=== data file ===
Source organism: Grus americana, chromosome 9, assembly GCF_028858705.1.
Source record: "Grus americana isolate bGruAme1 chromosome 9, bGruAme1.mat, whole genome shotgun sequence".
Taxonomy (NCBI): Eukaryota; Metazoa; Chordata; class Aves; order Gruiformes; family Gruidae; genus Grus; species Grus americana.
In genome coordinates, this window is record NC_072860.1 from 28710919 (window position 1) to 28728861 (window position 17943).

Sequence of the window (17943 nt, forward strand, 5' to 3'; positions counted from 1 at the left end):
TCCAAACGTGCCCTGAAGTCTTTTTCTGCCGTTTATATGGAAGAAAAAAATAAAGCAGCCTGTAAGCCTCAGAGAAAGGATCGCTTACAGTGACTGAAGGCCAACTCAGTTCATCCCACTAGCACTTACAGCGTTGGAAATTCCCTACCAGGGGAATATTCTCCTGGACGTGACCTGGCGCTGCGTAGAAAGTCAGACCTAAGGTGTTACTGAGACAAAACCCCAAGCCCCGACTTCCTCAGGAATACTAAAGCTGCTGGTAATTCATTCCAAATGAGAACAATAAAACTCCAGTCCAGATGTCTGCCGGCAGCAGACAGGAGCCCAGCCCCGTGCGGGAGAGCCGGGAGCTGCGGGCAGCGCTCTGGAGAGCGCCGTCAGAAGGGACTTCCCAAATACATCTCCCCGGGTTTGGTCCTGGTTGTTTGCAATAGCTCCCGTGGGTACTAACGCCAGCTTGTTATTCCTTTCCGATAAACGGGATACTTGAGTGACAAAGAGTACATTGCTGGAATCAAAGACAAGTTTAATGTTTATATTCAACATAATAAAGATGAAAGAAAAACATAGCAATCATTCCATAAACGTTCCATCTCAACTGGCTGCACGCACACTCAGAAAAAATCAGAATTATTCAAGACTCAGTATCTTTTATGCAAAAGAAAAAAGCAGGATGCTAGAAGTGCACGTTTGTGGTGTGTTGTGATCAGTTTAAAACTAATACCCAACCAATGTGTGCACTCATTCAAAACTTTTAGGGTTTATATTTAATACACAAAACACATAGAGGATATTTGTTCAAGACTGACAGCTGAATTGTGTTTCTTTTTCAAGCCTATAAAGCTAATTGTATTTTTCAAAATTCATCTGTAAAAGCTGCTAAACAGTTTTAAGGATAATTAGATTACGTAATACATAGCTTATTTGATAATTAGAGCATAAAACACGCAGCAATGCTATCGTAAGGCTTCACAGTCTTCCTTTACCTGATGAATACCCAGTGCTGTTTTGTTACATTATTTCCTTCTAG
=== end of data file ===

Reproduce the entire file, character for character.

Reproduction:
Source organism: Grus americana, chromosome 9, assembly GCF_028858705.1.
Source record: "Grus americana isolate bGruAme1 chromosome 9, bGruAme1.mat, whole genome shotgun sequence".
Taxonomy (NCBI): Eukaryota; Metazoa; Chordata; class Aves; order Gruiformes; family Gruidae; genus Grus; species Grus americana.
In genome coordinates, this window is record NC_072860.1 from 28710919 (window position 1) to 28728861 (window position 17943).

Sequence of the window (17943 nt, forward strand, 5' to 3'; positions counted from 1 at the left end):
TCCAAACGTGCCCTGAAGTCTTTTTCTGCCGTTTATATGGAAGAAAAAAATAAAGCAGCCTGTAAGCCTCAGAGAAAGGATCGCTTACAGTGACTGAAGGCCAACTCAGTTCATCCCACTAGCACTTACAGCGTTGGAAATTCCCTACCAGGGGAATATTCTCCTGGACGTGACCTGGCGCTGCGTAGAAAGTCAGACCTAAGGTGTTACTGAGACAAAACCCCAAGCCCCGACTTCCTCAGGAATACTAAAGCTGCTGGTAATTCATTCCAAATGAGAACAATAAAACTCCAGTCCAGATGTCTGCCGGCAGCAGACAGGAGCCCAGCCCCGTGCGGGAGAGCCGGGAGCTGCGGGCAGCGCTCTGGAGAGCGCCGTCAGAAGGGACTTCCCAAATACATCTCCCCGGGTTTGGTCCTGGTTGTTTGCAATAGCTCCCGTGGGTACTAACGCCAGCTTGTTATTCCTTTCCGATAAACGGGATACTTGAGTGACAAAGAGTACATTGCTGGAATCAAAGACAAGTTTAATGTTTATATTCAACATAATAAAGATGAAAGAAAAACATAGCAATCATTCCATAAACGTTCCATCTCAACTGGCTGCACGCACACTCAGAAAAAATCAGAATTATTCAAGACTCAGTATCTTTTATGCAAAAGAAAAAAGCAGGATGCTAGAAGTGCACGTTTGTGGTGTGTTGTGATCAGTTTAAAACTAATACCCAACCAATGTGTGCACTCATTCAAAACTTTTAGGGTTTATATTTAATACACAAAACACATAGAGGATATTTGTTCAAGACTGACAGCTGAATTGTGTTTCTTTTTCAAGCCTATAAAGCTAATTGTATTTTTCAAAATTCATCTGTAAAAGCTGCTAAACAGTTTTAAGGATAATTAGATTACGTAATACATAGCTTATTTGATAATTAGAGCATAAAACACGCAGCAATGCTATCGTAAGGCTTCACAGTCTTCCTTTACCTGATGAATACCCAGTGCTGTTTTGTTACATTATTTCCTTCTAG